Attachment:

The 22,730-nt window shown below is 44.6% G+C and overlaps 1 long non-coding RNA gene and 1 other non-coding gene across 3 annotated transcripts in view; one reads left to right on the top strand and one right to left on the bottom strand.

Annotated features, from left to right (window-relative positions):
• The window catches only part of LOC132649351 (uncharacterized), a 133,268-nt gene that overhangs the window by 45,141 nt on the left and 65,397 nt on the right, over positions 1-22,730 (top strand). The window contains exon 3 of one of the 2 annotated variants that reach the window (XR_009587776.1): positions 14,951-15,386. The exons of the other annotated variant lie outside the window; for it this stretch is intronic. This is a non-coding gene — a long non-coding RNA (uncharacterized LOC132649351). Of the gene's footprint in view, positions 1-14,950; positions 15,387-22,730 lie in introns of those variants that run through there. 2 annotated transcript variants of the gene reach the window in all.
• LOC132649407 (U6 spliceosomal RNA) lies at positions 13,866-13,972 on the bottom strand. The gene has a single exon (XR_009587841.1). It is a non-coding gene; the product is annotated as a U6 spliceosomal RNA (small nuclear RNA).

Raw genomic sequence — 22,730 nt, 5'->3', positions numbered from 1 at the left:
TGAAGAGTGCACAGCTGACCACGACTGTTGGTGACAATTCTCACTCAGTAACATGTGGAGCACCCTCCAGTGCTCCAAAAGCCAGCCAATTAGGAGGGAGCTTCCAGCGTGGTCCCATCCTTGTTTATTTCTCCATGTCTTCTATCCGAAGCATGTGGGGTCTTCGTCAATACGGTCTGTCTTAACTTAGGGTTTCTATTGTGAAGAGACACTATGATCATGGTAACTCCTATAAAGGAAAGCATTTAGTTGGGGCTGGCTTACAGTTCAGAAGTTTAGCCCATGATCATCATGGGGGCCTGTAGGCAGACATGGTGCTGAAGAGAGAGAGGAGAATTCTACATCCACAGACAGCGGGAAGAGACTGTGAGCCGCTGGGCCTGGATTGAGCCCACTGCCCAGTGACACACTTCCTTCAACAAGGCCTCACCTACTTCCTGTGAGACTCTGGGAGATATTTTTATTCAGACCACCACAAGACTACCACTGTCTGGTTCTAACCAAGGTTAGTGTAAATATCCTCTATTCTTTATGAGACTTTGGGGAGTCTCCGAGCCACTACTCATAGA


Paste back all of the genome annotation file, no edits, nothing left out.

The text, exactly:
The 22,730-nt window shown below is 44.6% G+C and overlaps 1 long non-coding RNA gene and 1 other non-coding gene across 3 annotated transcripts in view; one reads left to right on the top strand and one right to left on the bottom strand.

Annotated features, from left to right (window-relative positions):
• The window catches only part of LOC132649351 (uncharacterized), a 133,268-nt gene that overhangs the window by 45,141 nt on the left and 65,397 nt on the right, over positions 1-22,730 (top strand). The window contains exon 3 of one of the 2 annotated variants that reach the window (XR_009587776.1): positions 14,951-15,386. The exons of the other annotated variant lie outside the window; for it this stretch is intronic. This is a non-coding gene — a long non-coding RNA (uncharacterized LOC132649351). Of the gene's footprint in view, positions 1-14,950; positions 15,387-22,730 lie in introns of those variants that run through there. 2 annotated transcript variants of the gene reach the window in all.
• LOC132649407 (U6 spliceosomal RNA) lies at positions 13,866-13,972 on the bottom strand. The gene has a single exon (XR_009587841.1). It is a non-coding gene; the product is annotated as a U6 spliceosomal RNA (small nuclear RNA).

Raw genomic sequence — 22,730 nt, 5'->3', positions numbered from 1 at the left:
TGAAGAGTGCACAGCTGACCACGACTGTTGGTGACAATTCTCACTCAGTAACATGTGGAGCACCCTCCAGTGCTCCAAAAGCCAGCCAATTAGGAGGGAGCTTCCAGCGTGGTCCCATCCTTGTTTATTTCTCCATGTCTTCTATCCGAAGCATGTGGGGTCTTCGTCAATACGGTCTGTCTTAACTTAGGGTTTCTATTGTGAAGAGACACTATGATCATGGTAACTCCTATAAAGGAAAGCATTTAGTTGGGGCTGGCTTACAGTTCAGAAGTTTAGCCCATGATCATCATGGGGGCCTGTAGGCAGACATGGTGCTGAAGAGAGAGAGGAGAATTCTACATCCACAGACAGCGGGAAGAGACTGTGAGCCGCTGGGCCTGGATTGAGCCCACTGCCCAGTGACACACTTCCTTCAACAAGGCCTCACCTACTTCCTGTGAGACTCTGGGAGATATTTTTATTCAGACCACCACAAGACTACCACTGTCTGGTTCTAACCAAGGTTAGTGTAAATATCCTCTATTCTTTATGAGACTTTGGGGAGTCTCCGAGCCACTACTCATAGA